The first company to have assets topping five hundred million dollars is currently wiping off its face an embarrassing slosh of egg, appropriately dinosaur-sized. Microsoft has enlisted the aid of the FBI to discover who hacked its internal network, purloining the dark secrets (the ‘source code’) of some of its market-dominating programs — precisely which, it has as yet not named.
Industrial espionage? A youthful prank? Or perhaps another blow by the community of open-source hackers, who incline to the view that the expensive, bug-ridden, bloated programs issuing from the big software houses (Microsoft above all) should be swept away in favour of ones that are neatly designed, break down less often and are distributed for free. (Not that the industry would worry about this utopian dream, if only some open-source programs had not already succeeded in realising it.)
No matter who did it, the we-hacked-Microsoft exploit is just a storm in a teacup, if we put it alongside another development that may be like that biblical cloud rising from the sea as small as a man’s hand. The storm this cloud may or may not presage would threaten not just one firm, one industry or even one particular economic setup. Its implicit target is the whole concept that a human need should be satisfied only if the one in need has something valuable to offer in return, like money. What it puts into question, in other words, is any system based on commodity exchange.
Of course, there has already been a partial switch to the gift economy by many in the open-source community of programmers. If you have something of worth to contribute in a particular project, you offer it, not for money, but on other motivations — seeking recognition or prestige, perhaps. (See ‘On Open-Source Software’, Arena Magazine no. 45) And long before, computers, scientific and humanities researchers were offering their findings to the world as free gifts, not as commodities.
But what is now notable are the new fields to which this principle is spreading, and why. For instance, if you want advice on a document you’re preparing for a legal case, don’t confine yourself to the small range of talent your colleagues may possess. Put it on the Net and benefit from the cost-free scrutiny of hundreds, perhaps thousands, of assorted legal eagles.
‘Open Law’ has been started by Lawrence Lessig, a Harvard law professor. Its debut was with a challenge to the United States Copyright Term Extension Act: Eldred, a publisher, versus the US Attorney General. The current cases include the anti-Microsoft action, with which Lessig, an activist well-known for his expertise in law relating to the Internet, is associated.
The site declares its goals thus:
Openlaw is an experiment in crafting legal argument in an open forum. With your assistance, we will develop arguments, draft pleadings, and edit briefs in public, online. Non-lawyers and lawyers alike are invited to join the process by adding thoughts to the ‘brainstorm’ outlines, drafting and commenting on drafts in progress, and suggesting reference sources. Building on the model of open source software, we are working from the hypothesis that an open development process best harnesses the distributed resources of the Internet community. By using the Internet, we hope to enable the public interest to speak as loudly as the interests of corporations. Openlaw is therefore a large project built through the coordinated effort of many small (and not so small) contributions.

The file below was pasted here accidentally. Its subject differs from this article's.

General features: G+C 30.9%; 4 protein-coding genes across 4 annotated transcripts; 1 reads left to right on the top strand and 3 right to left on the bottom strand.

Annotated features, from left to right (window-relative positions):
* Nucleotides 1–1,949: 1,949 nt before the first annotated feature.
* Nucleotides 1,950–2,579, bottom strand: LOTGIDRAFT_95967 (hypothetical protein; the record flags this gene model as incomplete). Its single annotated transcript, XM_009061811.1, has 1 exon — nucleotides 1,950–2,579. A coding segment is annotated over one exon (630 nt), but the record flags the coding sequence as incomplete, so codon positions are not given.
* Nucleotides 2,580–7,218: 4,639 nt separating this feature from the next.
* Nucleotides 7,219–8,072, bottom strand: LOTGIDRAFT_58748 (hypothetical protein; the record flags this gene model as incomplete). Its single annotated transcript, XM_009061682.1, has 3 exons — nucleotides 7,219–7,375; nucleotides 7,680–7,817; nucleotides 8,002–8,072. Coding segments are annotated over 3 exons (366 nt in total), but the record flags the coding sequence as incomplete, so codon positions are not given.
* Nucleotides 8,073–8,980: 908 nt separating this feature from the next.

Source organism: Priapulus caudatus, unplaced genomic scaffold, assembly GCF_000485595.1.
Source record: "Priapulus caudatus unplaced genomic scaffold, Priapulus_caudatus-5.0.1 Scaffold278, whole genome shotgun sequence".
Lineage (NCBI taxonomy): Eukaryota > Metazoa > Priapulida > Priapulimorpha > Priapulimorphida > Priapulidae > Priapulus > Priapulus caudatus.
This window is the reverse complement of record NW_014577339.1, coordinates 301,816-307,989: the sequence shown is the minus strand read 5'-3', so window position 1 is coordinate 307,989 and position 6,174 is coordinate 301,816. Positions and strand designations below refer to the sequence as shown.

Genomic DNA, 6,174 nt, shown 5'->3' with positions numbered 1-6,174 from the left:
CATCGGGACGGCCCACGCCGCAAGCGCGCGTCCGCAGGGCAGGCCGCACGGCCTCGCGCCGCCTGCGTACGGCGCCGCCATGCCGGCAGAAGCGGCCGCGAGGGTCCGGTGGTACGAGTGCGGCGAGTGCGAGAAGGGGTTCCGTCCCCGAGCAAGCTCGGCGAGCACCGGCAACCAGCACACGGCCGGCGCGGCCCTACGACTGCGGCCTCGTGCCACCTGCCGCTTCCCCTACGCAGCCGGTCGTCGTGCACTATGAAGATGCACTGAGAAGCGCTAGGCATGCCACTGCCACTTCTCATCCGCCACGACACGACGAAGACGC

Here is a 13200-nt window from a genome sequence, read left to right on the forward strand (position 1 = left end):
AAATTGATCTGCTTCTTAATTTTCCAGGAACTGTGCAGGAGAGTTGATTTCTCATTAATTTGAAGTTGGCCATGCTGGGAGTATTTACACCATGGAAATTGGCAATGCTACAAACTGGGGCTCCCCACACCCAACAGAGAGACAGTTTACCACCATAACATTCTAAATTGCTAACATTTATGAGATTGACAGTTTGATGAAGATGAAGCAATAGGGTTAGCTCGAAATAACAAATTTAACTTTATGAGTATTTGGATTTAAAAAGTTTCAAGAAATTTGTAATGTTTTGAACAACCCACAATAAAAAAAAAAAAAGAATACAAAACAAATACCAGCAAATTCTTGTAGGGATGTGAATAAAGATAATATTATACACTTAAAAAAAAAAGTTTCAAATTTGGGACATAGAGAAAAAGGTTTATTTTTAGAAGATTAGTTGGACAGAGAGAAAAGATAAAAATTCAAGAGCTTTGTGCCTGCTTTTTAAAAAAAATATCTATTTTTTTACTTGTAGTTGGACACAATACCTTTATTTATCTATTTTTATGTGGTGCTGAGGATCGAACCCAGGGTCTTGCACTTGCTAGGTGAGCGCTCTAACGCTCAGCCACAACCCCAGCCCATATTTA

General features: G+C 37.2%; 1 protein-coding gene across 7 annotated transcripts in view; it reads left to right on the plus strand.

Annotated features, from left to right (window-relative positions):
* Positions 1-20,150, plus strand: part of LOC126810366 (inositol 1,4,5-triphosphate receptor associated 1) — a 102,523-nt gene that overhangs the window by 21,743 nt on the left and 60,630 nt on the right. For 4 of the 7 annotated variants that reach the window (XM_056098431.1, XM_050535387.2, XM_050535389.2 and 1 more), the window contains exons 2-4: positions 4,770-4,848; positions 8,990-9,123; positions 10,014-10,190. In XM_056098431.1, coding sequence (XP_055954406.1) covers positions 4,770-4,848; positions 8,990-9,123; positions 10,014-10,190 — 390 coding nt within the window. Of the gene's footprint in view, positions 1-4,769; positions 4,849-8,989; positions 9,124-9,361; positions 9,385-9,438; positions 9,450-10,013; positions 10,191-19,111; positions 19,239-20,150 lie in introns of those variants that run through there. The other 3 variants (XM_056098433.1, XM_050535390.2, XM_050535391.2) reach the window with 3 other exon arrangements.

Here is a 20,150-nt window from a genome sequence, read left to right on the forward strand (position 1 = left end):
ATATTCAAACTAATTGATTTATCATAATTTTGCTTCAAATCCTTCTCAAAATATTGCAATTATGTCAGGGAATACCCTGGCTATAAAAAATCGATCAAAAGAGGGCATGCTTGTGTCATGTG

Jason Schultz, a student working in the project, appreciates its contrast with the usual adversarial atmosphere, which is ‘a high-noon situation … you go into the courtroom, blast away and only one side is left standing’. Lessig himself sees the idea as turning on its head the traditionally adversarial and secretive world of the legal system.
Writing a paper for some journal, an article for a magazine, or even a class assignment? If you have qualified friends who’ll read it, you might get some useful suggestions from a couple of them, perhaps even three. But there are scores of qualified critics and advisors waiting out there in cyberspace to help you, gratis … so you put the paper on line. Any reader can suggest amendments, which at a click will pop up in the relevant part of the text. This is the idea behind the Interactive Paper Project.
[It] offers a growing number of research papers and similar resources centered around education and technology. It provides a simple framework to allow you to create and offer your own interactive papers on your own Internet-connected computer … Interactive Papers support intellectual collaboration across the web by allowing readers to make comments and ask questions to the author and fellow readers. … The IPP concept is based on traditional printed ‘white paper’ drafts which authors circulate among colleagues to solicit revision ideas.
‘We see this as a way of opening up the writing process,’ says James Buell, one of the project’s creators: ‘A process like this doesn’t clearly need an intermediary like an editor. It’s an interaction between author and reader directly. Thus it raises questions about the role of these intermediaries [who guide] readers through the mass of work available.’
But doesn’t this allow the unscrupulous to steal your material from the Net and publish it, perhaps under your name, perhaps under their own? Another venture, the OpenContent site, is tackling this problem along lines suggested by the licencing arrangements of open-source programming. Its Open Publication Licence (OPL) allows reproduction, but only with full credit to the author and full revelation of any changes made. This still leaves difficulties, associated for example with speed in the commercial publication of marketable material, that are not yet fully resolved to everyone’s satisfaction. But the intention of the OPL is to facilitate the open process, and the problems do not seem insurmountable in principle.